trying to understand the philosophy of nonviolence, it is
important to keep in mind there is no living, vital philosphy
which does not have "holes" in it... Nonviolence is
many things, but if it is not a search for truth - a search that
is never ended - it will fail."
"Gandhian philosophy assumes that the 'reality' we see is
transitory, that change and struggle is the rule, not the
exception... In thinking of Gandhi we should understand the role
of the Bhagavad-Gita (meaning "Song of God") in his
life and thinking"
of the issues that keeps surfacing is how to deal with the issue
of police brutality. We can make the same mistake here that a
handful of middle class "leftists" made at the start
of the Vietnam War when they targeted our own troops as the
enemy, or we can learn from history."
will never know if nonviolence would have worked against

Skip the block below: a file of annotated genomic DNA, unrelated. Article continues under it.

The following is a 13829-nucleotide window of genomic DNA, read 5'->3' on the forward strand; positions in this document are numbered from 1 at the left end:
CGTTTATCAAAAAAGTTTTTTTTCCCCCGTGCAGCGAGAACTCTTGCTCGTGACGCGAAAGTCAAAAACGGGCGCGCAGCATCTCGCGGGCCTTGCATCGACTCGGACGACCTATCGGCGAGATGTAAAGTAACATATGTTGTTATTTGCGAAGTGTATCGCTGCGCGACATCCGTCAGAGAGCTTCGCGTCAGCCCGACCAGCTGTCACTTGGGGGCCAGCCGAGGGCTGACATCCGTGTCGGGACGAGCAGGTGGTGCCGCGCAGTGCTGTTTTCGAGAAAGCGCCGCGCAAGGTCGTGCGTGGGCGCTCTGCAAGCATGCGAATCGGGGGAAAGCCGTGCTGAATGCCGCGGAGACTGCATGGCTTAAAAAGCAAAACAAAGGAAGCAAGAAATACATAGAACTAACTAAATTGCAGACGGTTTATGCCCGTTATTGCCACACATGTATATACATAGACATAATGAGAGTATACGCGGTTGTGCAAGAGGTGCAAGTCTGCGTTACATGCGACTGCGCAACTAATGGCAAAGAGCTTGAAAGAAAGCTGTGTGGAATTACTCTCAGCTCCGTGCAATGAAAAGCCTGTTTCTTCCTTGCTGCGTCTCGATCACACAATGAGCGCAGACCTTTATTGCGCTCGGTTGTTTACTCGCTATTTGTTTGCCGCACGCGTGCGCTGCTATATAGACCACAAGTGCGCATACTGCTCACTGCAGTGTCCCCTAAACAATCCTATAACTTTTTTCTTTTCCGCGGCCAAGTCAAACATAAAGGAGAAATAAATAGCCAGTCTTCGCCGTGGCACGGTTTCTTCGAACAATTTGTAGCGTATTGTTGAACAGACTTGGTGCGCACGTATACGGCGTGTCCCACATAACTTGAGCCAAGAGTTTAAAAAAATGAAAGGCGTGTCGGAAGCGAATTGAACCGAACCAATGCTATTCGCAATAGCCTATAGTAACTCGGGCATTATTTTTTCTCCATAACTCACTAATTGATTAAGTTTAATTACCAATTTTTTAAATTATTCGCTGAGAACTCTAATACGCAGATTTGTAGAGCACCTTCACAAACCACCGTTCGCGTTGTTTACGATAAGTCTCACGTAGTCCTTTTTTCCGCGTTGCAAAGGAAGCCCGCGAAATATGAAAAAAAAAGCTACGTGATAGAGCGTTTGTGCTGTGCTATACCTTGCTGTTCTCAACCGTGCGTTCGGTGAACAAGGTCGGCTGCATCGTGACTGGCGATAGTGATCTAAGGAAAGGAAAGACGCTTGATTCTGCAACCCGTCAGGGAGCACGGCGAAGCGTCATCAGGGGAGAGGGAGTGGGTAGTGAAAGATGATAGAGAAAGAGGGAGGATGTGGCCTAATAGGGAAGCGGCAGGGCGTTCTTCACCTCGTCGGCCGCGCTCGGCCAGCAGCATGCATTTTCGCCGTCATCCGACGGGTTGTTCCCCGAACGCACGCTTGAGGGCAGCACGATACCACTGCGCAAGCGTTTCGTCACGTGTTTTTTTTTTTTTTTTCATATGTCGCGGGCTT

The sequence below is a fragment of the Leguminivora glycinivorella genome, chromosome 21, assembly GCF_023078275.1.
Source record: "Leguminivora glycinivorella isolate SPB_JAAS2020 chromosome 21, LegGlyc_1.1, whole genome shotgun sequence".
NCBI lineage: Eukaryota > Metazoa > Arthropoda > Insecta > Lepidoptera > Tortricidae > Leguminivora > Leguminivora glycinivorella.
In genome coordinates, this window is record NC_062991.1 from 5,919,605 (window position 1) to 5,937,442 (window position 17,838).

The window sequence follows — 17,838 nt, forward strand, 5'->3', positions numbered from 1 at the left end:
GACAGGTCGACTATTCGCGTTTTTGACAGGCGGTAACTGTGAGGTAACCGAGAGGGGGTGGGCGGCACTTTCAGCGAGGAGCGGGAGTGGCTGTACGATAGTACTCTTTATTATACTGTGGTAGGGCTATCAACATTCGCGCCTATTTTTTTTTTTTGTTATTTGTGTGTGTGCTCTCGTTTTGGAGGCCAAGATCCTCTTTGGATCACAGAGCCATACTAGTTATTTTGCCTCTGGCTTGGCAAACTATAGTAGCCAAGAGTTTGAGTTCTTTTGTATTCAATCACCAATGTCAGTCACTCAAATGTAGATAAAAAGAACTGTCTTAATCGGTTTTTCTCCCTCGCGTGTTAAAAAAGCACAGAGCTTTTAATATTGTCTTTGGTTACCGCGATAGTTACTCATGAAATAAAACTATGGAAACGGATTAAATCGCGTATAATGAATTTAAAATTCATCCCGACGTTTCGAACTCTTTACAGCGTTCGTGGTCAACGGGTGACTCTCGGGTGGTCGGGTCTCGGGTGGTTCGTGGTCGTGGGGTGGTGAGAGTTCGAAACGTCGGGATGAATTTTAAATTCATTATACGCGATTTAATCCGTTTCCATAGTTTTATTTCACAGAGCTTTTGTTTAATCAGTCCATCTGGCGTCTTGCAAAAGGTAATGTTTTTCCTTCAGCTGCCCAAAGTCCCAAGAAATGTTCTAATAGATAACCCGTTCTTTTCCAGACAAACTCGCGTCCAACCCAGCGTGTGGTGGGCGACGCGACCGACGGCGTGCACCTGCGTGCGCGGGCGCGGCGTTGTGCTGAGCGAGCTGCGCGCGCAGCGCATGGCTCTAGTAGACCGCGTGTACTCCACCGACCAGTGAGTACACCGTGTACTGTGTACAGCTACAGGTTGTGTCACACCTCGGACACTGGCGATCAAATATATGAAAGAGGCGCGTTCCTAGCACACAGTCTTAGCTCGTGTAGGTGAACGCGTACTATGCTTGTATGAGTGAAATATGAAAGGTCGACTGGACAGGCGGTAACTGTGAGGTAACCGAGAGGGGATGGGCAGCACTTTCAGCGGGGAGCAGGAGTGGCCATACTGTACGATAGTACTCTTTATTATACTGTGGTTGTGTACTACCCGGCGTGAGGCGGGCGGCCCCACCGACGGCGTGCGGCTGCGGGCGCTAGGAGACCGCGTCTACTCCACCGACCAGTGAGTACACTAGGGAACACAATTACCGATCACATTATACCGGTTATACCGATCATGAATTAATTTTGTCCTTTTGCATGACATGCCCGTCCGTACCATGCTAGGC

Hitler... but within Occupied Europe there were well documented
victories for nonviolence."
"Nonviolence doesn't work because it appeals to the 'best
in the enemy,...' but also because our tactics absorb the pain
and suffering even as we create social disorder so great that
something must yield."
Six: "If we
remember that we must try to be honest, and act with courage, we
won't do things in the dark which we wouldn't do by day. We
won't do things we aren't willing to be caught doing. Again,
there are paradoxes - does this mean that there are times when
we might not act in secret?.. Yes, and I've tried to stress that
there are always contradictions."
of the things which the American pacifist movement has not
inherited from Gandhi - and needs to! - was Gandhi's conviction
that the main work of his movement was not the nonviolent
resistance campaigns, but his "Constructive Program".
In our country - and generally in the West - there has developed
an unhappy split between nonviolent resistance, and a positive